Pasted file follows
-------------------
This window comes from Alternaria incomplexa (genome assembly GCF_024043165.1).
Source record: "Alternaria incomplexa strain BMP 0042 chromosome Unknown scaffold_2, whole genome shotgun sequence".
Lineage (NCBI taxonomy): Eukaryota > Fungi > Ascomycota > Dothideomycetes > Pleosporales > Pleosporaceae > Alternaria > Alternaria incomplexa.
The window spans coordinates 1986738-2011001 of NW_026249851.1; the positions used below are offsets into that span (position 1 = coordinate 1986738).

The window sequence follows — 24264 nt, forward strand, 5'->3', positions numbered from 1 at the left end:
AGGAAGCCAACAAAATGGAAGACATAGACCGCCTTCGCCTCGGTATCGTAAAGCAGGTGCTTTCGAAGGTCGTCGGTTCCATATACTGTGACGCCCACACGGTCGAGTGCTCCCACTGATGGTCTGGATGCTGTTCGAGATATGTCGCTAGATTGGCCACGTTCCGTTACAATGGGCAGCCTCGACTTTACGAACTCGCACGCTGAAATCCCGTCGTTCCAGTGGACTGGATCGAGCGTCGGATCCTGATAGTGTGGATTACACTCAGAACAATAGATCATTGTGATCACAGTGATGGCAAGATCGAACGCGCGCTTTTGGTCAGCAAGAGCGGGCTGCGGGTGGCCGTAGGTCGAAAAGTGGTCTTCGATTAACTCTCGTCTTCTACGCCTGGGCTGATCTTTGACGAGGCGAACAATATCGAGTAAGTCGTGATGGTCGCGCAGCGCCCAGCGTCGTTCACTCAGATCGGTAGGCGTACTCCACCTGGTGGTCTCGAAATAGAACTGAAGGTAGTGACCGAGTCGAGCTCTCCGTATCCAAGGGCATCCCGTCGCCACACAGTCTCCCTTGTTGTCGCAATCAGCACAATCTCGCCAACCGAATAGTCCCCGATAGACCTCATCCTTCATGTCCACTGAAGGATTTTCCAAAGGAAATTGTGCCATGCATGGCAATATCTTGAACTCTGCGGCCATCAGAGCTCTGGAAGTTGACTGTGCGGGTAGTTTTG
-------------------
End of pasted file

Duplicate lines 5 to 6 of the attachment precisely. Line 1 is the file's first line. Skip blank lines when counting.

The window sequence follows — 24264 nt, forward strand, 5'->3', positions numbered from 1 at the left end:
AGGAAGCCAACAAAATGGAAGACATAGACCGCCTTCGCCTCGGTATCGTAAAGCAGGTGCTTTCGAAGGTCGTCGGTTCCATATACTGTGACGCCCACACGGTCGAGTGCTCCCACTGATGGTCTGGATGCTGTTCGAGATATGTCGCTAGATTGGCCACGTTCCGTTACAATGGGCAGCCTCGACTTTACGAACTCGCACGCTGAAATCCCGTCGTTCCAGTGGACTGGATCGAGCGTCGGATCCTGATAGTGTGGATTACACTCAGAACAATAGATCATTGTGATCACAGTGATGGCAAGATCGAACGCGCGCTTTTGGTCAGCAAGAGCGGGCTGCGGGTGGCCGTAGGTCGAAAAGTGGTCTTCGATTAACTCTCGTCTTCTACGCCTGGGCTGATCTTTGACGAGGCGAACAATATCGAGTAAGTCGTGATGGTCGCGCAGCGCCCAGCGTCGTTCACTCAGATCGGTAGGCGTACTCCACCTGGTGGTCTCGAAATAGAACTGAAGGTAGTGACCGAGTCGAGCTCTCCGTATCCAAGGGCATCCCGTCGCCACACAGTCTCCCTTGTTGTCGCAATCAGCACAATCTCGCCAACCGAATAGTCCCCGATAGACCTCATCCTTCATGTCCACTGAAGGATTTTCCAAAGGAAATTGTGCCATGCATGGCAATATCTTGAACTCTGCGGCCATCAGAGCTCTGGAAGTTGACTGTGCGGGTAGTTTTG